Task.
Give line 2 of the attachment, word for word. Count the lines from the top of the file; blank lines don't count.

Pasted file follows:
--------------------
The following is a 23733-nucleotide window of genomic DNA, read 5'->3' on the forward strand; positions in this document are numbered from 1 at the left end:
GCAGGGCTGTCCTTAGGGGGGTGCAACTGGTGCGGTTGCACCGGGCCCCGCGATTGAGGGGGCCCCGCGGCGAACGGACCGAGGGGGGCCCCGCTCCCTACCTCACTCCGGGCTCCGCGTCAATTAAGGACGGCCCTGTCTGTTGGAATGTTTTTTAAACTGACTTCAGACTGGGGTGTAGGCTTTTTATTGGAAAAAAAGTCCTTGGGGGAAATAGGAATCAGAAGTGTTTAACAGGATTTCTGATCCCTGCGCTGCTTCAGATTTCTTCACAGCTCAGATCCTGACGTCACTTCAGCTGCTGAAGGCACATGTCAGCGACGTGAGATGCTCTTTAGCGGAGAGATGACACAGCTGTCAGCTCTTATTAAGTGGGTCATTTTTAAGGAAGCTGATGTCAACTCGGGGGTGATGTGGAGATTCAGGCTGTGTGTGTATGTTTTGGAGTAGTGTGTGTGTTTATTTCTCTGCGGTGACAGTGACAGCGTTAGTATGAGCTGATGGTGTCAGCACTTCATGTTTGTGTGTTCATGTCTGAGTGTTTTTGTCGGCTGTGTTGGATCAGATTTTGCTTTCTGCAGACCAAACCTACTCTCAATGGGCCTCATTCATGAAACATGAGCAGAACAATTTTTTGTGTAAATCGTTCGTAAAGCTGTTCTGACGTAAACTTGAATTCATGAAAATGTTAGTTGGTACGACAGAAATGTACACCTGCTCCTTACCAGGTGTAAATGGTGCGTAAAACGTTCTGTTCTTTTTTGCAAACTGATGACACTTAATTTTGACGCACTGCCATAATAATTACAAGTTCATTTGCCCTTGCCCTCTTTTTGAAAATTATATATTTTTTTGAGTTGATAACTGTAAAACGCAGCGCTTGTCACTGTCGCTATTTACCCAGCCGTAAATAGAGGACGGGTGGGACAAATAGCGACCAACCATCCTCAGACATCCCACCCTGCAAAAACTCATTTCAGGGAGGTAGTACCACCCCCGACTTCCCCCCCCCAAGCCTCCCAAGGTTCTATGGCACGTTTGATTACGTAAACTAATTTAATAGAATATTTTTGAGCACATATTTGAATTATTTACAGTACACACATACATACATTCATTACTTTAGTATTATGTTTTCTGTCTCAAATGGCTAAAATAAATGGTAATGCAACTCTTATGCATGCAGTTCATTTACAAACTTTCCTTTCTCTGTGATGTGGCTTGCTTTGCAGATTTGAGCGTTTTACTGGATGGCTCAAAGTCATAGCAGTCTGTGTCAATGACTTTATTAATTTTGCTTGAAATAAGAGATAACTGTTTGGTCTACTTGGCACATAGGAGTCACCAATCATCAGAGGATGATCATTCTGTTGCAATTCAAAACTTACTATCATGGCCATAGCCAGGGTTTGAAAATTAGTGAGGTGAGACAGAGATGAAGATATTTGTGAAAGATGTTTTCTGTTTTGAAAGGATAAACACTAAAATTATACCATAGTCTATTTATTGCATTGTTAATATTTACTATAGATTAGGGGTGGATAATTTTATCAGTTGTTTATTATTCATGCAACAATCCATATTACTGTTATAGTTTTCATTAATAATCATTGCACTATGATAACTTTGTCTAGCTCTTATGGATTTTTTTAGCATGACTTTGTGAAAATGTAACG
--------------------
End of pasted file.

GCAGGGCTGTCCTTAGGGGGGTGCAACTGGTGCGGTTGCACCGGGCCCCGCGATTGAGGGGGCCCCGCGGCGAACGGACCGAGGGGGGCCCCGCTCCCTACCTCACTCCGGGCTCCGCGTCAATTAAGGACGGCCCTGTCTGTTGGAATGTTTTTTAAACTGACTTCAGACTGGGGTGTAGGCTTTTTATTGGAAAAAAAGTCCTTGGGGGAAATAGGAATCAGAAGTGTTTAACAGGATTTCTGATCCCTGCGCTGCTTCAGATTTCTTCACAGCTCAGATCCTGACGTCACTTCAGCTGCTGAAGGCACATGTCAGCGACGTGAGATGCTCTTTAGCGGAGAGATGACACAGCTGTCAGCTCTTATTAAGTGGGTCATTTTTAAGGAAGCTGATGTCAACTCGGGGGTGATGTGGAGATTCAGGCTGTGTGTGTATGTTTTGGAGTAGTGTGTGTGTTTATTTCTCTGCGGTGACAGTGACAGCGTTAGTATGAGCTGATGGTGTCAGCACTTCATGTTTGTGTGTTCATGTCTGAGTGTTTTTGTCGGCTGTGTTGGATCAGATTTTGCTTTCTGCAGACCAAACCTACTCTCAATGGGCCTCATTCATGAAACATGAGCAGAACAATTTTTTGTGTAAATCGTTCGTAAAGCTGTTCTGACGTAAACTTGAATTCATGAAAATGTTAGTTGGTACGACAGAAATGTACACCTGCTCCTTACCAGGTGTAAATGGTGCGTAAAACGTTCTGTTCTTTTTTGCAAACTGATGACACTTAATTTTGACGCACTGCCATAATAATTACAAGTTCATTTGCCCTTGCCCTCTTTTTGAAAATTATATATTTTTTTGAGTTGATAACTGTAAAACGCAGCGCTTGTCACTGTCGCTATTTACCCAGCCGTAAATAGAGGACGGGTGGGACAAATAGCGACCAACCATCCTCAGACATCCCACCCTGCAAAAACTCATTTCAGGGAGGTAGTACCACCCCCGACTTCCCCCCCCCAAGCCTCCCAAGGTTCTATGGCACGTTTGATTACGTAAACTAATTTAATAGAATATTTTTGAGCACATATTTGAATTATTTACAGTACACACATACATACATTCATTACTTTAGTATTATGTTTTCTGTCTCAAATGGCTAAAATAAATGGTAATGCAACTCTTATGCATGCAGTTCATTTACAAACTTTCCTTTCTCTGTGATGTGGCTTGCTTTGCAGATTTGAGCGTTTTACTGGATGGCTCAAAGTCATAGCAGTCTGTGTCAATGACTTTATTAATTTTGCTTGAAATAAGAGATAACTGTTTGGTCTACTTGGCACATAGGAGTCACCAATCATCAGAGGATGATCATTCTGTTGCAATTCAAAACTTACTATCATGGCCATAGCCAGGGTTTGAAAATTAGTGAGGTGAGACAGAGATGAAGATATTTGTGAAAGATGTTTTCTGTTTTGAAAGGATAAACACTAAAATTATACCATAGTCTATTTATTGCATTGTTAATATTTACTATAGATTAGGGGTGGATAATTTTATCAGTTGTTTATTATTCATGCAACAATCCATATTACTGTTATAGTTTTCATTAATAATCATTGCACTATGATAACTTTGTCTAGCTCTTATGGATTTTTTTAGCATGACTTTGTGAAAATGTAACG